FFRF complaint over prayerful teacher leads to Ga. school district action danielle@ffrf.org (Danielle) News Release Archives – Freedom From Religion Foundation – Freedom From Religion Foundation

Read More News Release Archives – Freedom From Religion Foundation – Freedom From Religion Foundation A Georgia school district has promised corrective action against a proselytizing middle school teacher after being contacted by the Freedom From Religion Foundation, a national state/church watchdog.
A reading enrichment teacher at Richards Middle School in Gwinnett County, Ga., openly bragged on Facebook about using her position to convert students to Christianity. She ran a religious club at her middle school and regularly preached to students. For instance, she posted a photo on Facebook on Aug. 4 displaying a New Testament quote that she added to her “wall of quotes” in her classroom: “I am the way, the truth, and the life. No one comes to the Father except through me. – Jesus Christ.” She posted earlier this fall that the principal had allowed her to start a prayer group with students, and recorded her successful attempts to convert students.
FFRF had demanded that Gwinnett County Public Schools investigate and take action to remedy these violations.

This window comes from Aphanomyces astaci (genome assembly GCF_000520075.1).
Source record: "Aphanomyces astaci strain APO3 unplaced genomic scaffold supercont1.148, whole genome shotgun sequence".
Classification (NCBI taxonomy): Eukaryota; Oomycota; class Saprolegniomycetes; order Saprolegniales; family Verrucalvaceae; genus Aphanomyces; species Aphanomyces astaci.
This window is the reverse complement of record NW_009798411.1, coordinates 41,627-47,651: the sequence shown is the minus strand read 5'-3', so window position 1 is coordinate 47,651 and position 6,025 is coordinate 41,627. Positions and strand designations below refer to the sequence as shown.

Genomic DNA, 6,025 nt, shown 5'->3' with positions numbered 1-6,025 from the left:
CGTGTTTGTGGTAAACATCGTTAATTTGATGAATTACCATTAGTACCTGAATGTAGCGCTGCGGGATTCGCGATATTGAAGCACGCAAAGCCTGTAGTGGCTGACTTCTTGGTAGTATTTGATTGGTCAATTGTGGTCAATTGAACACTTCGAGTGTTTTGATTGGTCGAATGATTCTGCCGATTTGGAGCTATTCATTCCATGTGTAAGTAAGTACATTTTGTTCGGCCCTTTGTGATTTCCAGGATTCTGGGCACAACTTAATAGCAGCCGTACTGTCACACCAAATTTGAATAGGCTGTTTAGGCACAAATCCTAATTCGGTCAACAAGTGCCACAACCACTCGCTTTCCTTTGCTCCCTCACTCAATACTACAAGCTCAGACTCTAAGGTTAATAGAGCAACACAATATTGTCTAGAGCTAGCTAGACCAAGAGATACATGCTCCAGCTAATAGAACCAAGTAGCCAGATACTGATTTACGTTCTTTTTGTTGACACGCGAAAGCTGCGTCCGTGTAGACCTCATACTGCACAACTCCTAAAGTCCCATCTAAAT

“Public schools have a constitutional obligation to remain neutral toward religion and to protect the rights of conscience of young and impressionable students,” FFRF Staff Attorney Chris Line wrote to Superintendent Calvin J. Watts. “It is well settled that public schools may not show favoritism towards or coerce belief or participation in religion.”
It isn’t a violation of the free speech rights of teachers to regulate what they do while acting in their official capacities, FFRF stressed. Teachers have access to a captive audience of students due to their position as public educators. Therefore, the district must ensure no religious proselytizing takes place as part of the school day.
FFRF’s communique galvanized Gwinnett County Public Schools into action.
“In response to your letter, my client investigated the allegations and took corrective action to ensure compliance with Gwinnett County Board of Education policy, applicable federal statutes, and constitutional principles,” the school district’s legal counsel recently responded.
“We’re glad that we successfully alerted the school district to the outrageous behavior of the teacher,” says FFRF Co-President Annie Laurie Gaylor. “Hopefully, this will spell ‘finish’ to her over-the-top preaching.”
The Freedom From Religion Foundation is a national nonprofit organization with more than 38,000 members and several chapters across the country, including 600 members and a chapter in Georgia. Its purpose is to protect the constitutional principle of separation between state and church.

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